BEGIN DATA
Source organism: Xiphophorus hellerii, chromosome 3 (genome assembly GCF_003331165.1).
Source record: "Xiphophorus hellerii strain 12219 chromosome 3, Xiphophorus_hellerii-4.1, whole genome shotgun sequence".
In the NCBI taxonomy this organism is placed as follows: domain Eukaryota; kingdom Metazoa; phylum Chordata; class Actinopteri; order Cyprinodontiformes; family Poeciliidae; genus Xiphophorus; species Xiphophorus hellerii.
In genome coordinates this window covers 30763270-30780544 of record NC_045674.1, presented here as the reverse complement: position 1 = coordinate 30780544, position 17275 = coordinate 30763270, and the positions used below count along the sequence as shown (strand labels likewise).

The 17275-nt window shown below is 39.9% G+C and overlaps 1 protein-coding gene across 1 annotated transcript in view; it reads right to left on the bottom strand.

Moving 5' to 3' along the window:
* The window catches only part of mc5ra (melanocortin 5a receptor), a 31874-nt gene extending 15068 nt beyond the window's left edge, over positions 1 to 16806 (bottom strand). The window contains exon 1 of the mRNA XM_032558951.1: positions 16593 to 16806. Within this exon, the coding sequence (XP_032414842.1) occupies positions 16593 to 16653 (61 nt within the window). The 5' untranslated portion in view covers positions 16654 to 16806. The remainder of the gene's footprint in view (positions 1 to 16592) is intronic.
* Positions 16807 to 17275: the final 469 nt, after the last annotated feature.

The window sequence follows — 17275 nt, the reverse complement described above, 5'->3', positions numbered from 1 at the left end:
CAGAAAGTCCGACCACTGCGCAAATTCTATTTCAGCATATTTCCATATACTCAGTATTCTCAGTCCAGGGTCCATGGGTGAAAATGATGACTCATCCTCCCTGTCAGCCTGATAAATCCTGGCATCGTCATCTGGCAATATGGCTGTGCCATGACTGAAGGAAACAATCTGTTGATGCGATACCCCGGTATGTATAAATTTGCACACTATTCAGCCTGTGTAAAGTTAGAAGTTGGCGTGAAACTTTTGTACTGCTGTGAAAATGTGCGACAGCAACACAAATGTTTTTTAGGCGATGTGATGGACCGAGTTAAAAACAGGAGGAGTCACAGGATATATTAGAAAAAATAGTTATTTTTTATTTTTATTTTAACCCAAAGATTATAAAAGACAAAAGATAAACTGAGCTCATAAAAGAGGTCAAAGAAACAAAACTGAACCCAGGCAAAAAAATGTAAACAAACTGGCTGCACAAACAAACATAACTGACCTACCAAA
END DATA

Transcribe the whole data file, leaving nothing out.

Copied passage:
Source organism: Xiphophorus hellerii, chromosome 3 (genome assembly GCF_003331165.1).
Source record: "Xiphophorus hellerii strain 12219 chromosome 3, Xiphophorus_hellerii-4.1, whole genome shotgun sequence".
In the NCBI taxonomy this organism is placed as follows: domain Eukaryota; kingdom Metazoa; phylum Chordata; class Actinopteri; order Cyprinodontiformes; family Poeciliidae; genus Xiphophorus; species Xiphophorus hellerii.
In genome coordinates this window covers 30763270-30780544 of record NC_045674.1, presented here as the reverse complement: position 1 = coordinate 30780544, position 17275 = coordinate 30763270, and the positions used below count along the sequence as shown (strand labels likewise).

The 17275-nt window shown below is 39.9% G+C and overlaps 1 protein-coding gene across 1 annotated transcript in view; it reads right to left on the bottom strand.

Moving 5' to 3' along the window:
* The window catches only part of mc5ra (melanocortin 5a receptor), a 31874-nt gene extending 15068 nt beyond the window's left edge, over positions 1 to 16806 (bottom strand). The window contains exon 1 of the mRNA XM_032558951.1: positions 16593 to 16806. Within this exon, the coding sequence (XP_032414842.1) occupies positions 16593 to 16653 (61 nt within the window). The 5' untranslated portion in view covers positions 16654 to 16806. The remainder of the gene's footprint in view (positions 1 to 16592) is intronic.
* Positions 16807 to 17275: the final 469 nt, after the last annotated feature.

The window sequence follows — 17275 nt, the reverse complement described above, 5'->3', positions numbered from 1 at the left end:
CAGAAAGTCCGACCACTGCGCAAATTCTATTTCAGCATATTTCCATATACTCAGTATTCTCAGTCCAGGGTCCATGGGTGAAAATGATGACTCATCCTCCCTGTCAGCCTGATAAATCCTGGCATCGTCATCTGGCAATATGGCTGTGCCATGACTGAAGGAAACAATCTGTTGATGCGATACCCCGGTATGTATAAATTTGCACACTATTCAGCCTGTGTAAAGTTAGAAGTTGGCGTGAAACTTTTGTACTGCTGTGAAAATGTGCGACAGCAACACAAATGTTTTTTAGGCGATGTGATGGACCGAGTTAAAAACAGGAGGAGTCACAGGATATATTAGAAAAAATAGTTATTTTTTATTTTTATTTTAACCCAAAGATTATAAAAGACAAAAGATAAACTGAGCTCATAAAAGAGGTCAAAGAAACAAAACTGAACCCAGGCAAAAAAATGTAAACAAACTGGCTGCACAAACAAACATAACTGACCTACCAAA